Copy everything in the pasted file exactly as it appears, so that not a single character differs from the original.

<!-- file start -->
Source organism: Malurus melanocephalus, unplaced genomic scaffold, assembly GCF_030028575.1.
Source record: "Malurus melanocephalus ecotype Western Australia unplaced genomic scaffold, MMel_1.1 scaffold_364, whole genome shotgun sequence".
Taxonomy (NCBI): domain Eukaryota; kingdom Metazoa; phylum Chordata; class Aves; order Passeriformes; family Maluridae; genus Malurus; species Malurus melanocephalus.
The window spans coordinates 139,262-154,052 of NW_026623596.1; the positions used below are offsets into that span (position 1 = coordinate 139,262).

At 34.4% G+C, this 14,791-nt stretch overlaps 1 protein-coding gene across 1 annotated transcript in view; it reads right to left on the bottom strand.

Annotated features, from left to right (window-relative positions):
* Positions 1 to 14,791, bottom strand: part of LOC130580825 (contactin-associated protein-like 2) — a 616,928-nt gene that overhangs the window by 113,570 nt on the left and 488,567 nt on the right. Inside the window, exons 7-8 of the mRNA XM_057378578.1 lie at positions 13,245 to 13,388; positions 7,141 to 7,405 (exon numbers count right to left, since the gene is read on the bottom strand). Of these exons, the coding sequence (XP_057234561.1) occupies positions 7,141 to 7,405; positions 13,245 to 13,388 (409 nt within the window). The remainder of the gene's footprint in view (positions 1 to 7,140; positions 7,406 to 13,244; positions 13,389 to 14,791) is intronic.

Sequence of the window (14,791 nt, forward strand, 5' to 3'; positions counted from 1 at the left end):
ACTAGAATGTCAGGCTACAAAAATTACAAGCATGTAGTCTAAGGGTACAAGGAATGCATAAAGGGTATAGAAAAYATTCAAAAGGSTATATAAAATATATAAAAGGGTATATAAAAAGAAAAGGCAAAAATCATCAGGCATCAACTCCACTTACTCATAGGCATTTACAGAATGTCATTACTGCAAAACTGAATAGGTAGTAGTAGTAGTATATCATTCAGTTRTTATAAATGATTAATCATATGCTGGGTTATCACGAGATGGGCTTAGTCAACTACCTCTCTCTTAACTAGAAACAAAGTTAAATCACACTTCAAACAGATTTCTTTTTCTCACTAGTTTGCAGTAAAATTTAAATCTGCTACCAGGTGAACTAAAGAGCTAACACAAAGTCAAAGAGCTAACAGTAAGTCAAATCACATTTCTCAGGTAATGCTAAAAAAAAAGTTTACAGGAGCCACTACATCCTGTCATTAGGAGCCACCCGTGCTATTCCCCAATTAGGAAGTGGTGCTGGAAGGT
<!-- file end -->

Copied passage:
Source organism: Malurus melanocephalus, unplaced genomic scaffold, assembly GCF_030028575.1.
Source record: "Malurus melanocephalus ecotype Western Australia unplaced genomic scaffold, MMel_1.1 scaffold_364, whole genome shotgun sequence".
Taxonomy (NCBI): domain Eukaryota; kingdom Metazoa; phylum Chordata; class Aves; order Passeriformes; family Maluridae; genus Malurus; species Malurus melanocephalus.
The window spans coordinates 139,262-154,052 of NW_026623596.1; the positions used below are offsets into that span (position 1 = coordinate 139,262).

At 34.4% G+C, this 14,791-nt stretch overlaps 1 protein-coding gene across 1 annotated transcript in view; it reads right to left on the bottom strand.

Annotated features, from left to right (window-relative positions):
* Positions 1 to 14,791, bottom strand: part of LOC130580825 (contactin-associated protein-like 2) — a 616,928-nt gene that overhangs the window by 113,570 nt on the left and 488,567 nt on the right. Inside the window, exons 7-8 of the mRNA XM_057378578.1 lie at positions 13,245 to 13,388; positions 7,141 to 7,405 (exon numbers count right to left, since the gene is read on the bottom strand). Of these exons, the coding sequence (XP_057234561.1) occupies positions 7,141 to 7,405; positions 13,245 to 13,388 (409 nt within the window). The remainder of the gene's footprint in view (positions 1 to 7,140; positions 7,406 to 13,244; positions 13,389 to 14,791) is intronic.

Sequence of the window (14,791 nt, forward strand, 5' to 3'; positions counted from 1 at the left end):
ACTAGAATGTCAGGCTACAAAAATTACAAGCATGTAGTCTAAGGGTACAAGGAATGCATAAAGGGTATAGAAAAYATTCAAAAGGSTATATAAAATATATAAAAGGGTATATAAAAAGAAAAGGCAAAAATCATCAGGCATCAACTCCACTTACTCATAGGCATTTACAGAATGTCATTACTGCAAAACTGAATAGGTAGTAGTAGTAGTATATCATTCAGTTRTTATAAATGATTAATCATATGCTGGGTTATCACGAGATGGGCTTAGTCAACTACCTCTCTCTTAACTAGAAACAAAGTTAAATCACACTTCAAACAGATTTCTTTTTCTCACTAGTTTGCAGTAAAATTTAAATCTGCTACCAGGTGAACTAAAGAGCTAACACAAAGTCAAAGAGCTAACAGTAAGTCAAATCACATTTCTCAGGTAATGCTAAAAAAAAAGTTTACAGGAGCCACTACATCCTGTCATTAGGAGCCACCCGTGCTATTCCCCAATTAGGAAGTGGTGCTGGAAGGT